Q&A: Rick Levin

The evolution of Yale sports

Mark Ostow

Mark Ostow

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Y: Yale is the place where the rules of American football were created, and for decades it was a national power in football. And now Yale is a place that will never be a national power in the most popular U.S. sports. How did that happen?

L: What changed after World War II was the transformation of football—and for that matter basketball—into, effectively, professional sports in the big state universities and at a number of private institutions. The growing popularity of televised sports meant there was money in it, and it became economically sensible for schools to compete for the best athletes. They did it by offering full scholarships to athletes, in many instances admitting students who didn't really belong academically.

The Ivy League decided in 1954, with this trend towards athletic scholarships and professionalization, to come together formally as a league. We agreed that no Ivy League school would give athletic scholarships, that funding would be strictly need-based for all students in all of our schools, for athletes and non-athletes alike. And, despite occasional pushing against the margin, we have maintained that standard with great integrity now for more than five decades. We should be proud of that.

Y: So Stanford can be nationally competitive because it gives athletic scholarships.

L: Stanford may admit some students we wouldn't. But, still, Stanford occupies a niche created by the absence of the Ivy League schools. If every Ivy League school gave athletic scholarships, Stanford would be much weaker in football—because they'd be competing with eight other schools for the scarce pool of ultra-high-quality students who can play football at the championship level.

Y: Yale does make it to an NCAA tournament sometimes—recently in men's hockey, volleyball, and women's soccer. And in some sports Yale has been regularly competing and winning at the top—squash, sailing, women's crew.

L: True. But in football and basketball, we want to be competitive within the Ivy League. We recruit academically capable young men who can play football well but can also do well at Yale and in life. In all of our athletic programs, as in many other extracurricular activities, our students develop strengths of character that contribute to their becoming productive citizens and leaders. They learn the values of teamwork, hard work, and discipline. They learn something about strategic thinking. They develop a capacity to concentrate and a desire to excel.

Y: On the question of recruiting. There are college admissions slots reserved, under Ivy rules, for varsity sports, even though admission to Yale College is incredibly competitive.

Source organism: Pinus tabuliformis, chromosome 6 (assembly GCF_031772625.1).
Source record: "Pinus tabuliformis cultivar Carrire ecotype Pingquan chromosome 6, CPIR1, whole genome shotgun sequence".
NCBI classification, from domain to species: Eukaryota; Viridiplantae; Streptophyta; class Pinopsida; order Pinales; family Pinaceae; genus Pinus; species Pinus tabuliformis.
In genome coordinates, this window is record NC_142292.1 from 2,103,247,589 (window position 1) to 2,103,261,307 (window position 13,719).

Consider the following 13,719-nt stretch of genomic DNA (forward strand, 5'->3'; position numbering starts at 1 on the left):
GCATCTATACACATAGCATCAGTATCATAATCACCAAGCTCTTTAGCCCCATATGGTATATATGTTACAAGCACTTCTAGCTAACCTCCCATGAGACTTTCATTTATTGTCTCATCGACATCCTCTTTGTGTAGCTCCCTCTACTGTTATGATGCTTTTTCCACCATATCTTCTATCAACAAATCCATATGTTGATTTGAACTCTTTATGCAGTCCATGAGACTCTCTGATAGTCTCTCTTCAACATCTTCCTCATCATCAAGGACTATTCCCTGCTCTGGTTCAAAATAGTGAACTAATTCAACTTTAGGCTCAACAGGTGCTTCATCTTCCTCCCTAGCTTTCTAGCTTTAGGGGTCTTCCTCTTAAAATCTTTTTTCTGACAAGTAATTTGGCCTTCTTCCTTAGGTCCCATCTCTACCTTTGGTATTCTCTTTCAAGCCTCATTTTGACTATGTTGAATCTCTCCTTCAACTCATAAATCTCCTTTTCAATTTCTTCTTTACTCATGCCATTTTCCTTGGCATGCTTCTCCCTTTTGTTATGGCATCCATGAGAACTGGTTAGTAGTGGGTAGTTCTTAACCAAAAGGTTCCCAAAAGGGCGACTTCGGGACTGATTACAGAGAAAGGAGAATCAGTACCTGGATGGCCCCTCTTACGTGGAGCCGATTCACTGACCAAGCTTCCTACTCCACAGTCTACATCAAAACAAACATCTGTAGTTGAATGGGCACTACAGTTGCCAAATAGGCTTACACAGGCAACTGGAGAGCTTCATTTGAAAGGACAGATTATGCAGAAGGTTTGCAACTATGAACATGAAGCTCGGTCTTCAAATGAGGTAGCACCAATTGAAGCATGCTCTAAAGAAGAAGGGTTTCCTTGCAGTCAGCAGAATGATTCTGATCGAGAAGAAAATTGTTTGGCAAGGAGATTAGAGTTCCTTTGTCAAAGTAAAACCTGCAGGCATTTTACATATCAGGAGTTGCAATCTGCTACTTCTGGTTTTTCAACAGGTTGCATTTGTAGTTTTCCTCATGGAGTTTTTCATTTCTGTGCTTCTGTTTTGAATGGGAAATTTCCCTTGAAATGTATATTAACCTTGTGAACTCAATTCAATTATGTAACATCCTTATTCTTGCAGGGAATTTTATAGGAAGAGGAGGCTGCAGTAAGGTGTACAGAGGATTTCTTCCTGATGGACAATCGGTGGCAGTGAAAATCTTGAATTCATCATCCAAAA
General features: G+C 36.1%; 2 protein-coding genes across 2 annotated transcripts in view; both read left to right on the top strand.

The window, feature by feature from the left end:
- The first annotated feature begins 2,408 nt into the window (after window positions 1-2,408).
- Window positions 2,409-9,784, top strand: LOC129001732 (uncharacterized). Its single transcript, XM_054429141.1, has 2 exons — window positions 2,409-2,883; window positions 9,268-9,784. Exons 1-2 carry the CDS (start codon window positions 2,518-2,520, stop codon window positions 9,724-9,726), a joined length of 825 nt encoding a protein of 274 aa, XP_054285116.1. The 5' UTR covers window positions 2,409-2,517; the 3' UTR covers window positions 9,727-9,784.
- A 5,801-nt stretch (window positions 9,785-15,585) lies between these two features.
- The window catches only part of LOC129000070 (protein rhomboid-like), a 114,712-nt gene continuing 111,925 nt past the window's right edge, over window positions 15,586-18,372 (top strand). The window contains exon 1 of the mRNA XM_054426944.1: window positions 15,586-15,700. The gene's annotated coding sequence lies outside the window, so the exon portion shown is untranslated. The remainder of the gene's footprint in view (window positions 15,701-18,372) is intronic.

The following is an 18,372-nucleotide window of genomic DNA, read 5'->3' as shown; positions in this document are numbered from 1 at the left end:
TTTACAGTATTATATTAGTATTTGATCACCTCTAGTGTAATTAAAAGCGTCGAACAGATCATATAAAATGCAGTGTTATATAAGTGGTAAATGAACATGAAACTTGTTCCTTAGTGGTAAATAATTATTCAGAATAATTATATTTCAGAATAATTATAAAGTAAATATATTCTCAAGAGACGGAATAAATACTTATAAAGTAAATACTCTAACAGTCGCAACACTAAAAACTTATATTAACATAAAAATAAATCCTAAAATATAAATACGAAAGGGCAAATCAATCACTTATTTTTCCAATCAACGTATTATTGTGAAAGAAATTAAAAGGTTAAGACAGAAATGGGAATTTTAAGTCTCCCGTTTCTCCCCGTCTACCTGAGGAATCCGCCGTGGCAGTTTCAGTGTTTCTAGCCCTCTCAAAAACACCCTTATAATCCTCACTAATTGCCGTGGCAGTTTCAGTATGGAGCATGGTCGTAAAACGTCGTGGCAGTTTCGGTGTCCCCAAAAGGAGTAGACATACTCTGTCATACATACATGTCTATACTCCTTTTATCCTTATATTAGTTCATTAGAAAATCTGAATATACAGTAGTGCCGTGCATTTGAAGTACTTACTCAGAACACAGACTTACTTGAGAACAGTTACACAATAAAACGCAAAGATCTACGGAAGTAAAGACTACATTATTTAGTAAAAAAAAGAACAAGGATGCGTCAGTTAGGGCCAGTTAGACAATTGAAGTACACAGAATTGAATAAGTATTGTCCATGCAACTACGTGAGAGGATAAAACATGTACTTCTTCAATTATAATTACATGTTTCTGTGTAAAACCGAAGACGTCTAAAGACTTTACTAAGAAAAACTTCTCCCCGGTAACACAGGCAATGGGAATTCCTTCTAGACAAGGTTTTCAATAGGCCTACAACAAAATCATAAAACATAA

L: It would be impossible to be competitive in the Ivy League if we didn't employ this system.

Y: What fraction of each class are recruited athletes?

L: About 13 percent. It was 17 or 18 percent when I became president. I have wanted to maintain a strong athletic program, and I believe we have demonstrated this can be accomplished without admitting quite so many athletes. We now admit significantly fewer recruited athletes than the Ivy League allows. Some of the coaches are not happy with this, understandably. But I believe we have struck the right balance between making our athletic programs successful and wanting to make the Yale experience available for students who excel in other areas.

Y: I've heard alumni say, we have a president who doesn't make athletics a priority. And I've also heard from alumni on the other side.

L: Alumni are divided on this subject. Some are aware that Yale has reduced the number of admissions slots for athletes, and they're not happy about it. And I also hear from alumni who ask why we reserve slots at all.

Y: A couple of coaches recently left after a series of mediocre seasons. How much must the coaches weigh winning, in their jobs?

L: I can't think of a single case of a coach who has been replaced exclusively because of the team's competitive performance. Winning can be a factor, but there are many other issues in assessing a coach's performance.

Y: How does the total spending on varsity sports compare with that for all Yale College extracurricular arts activities?

L: Extracurricular spending on the arts is less. But if you add in spending on our curricular offerings in art, architecture, music, and theater, we clearly spend more on arts than athletics. When we did our first-phase renovations of the Payne Whitney Gym and Sterling Library more than a decade ago, it was very important to me [laughs] that the budget for the library be just a little more than the budget for the gym! And today, the library budget remains more than double that of the athletics department.

Y: And the final question: the last Harvard game. Fourth and 22, up by three points, three minutes to go on your own 25–yard line. What would you have done?

L: [Laughs.] My job is not to coach the football team. Tom Williams is going to have a spectacular career here.  

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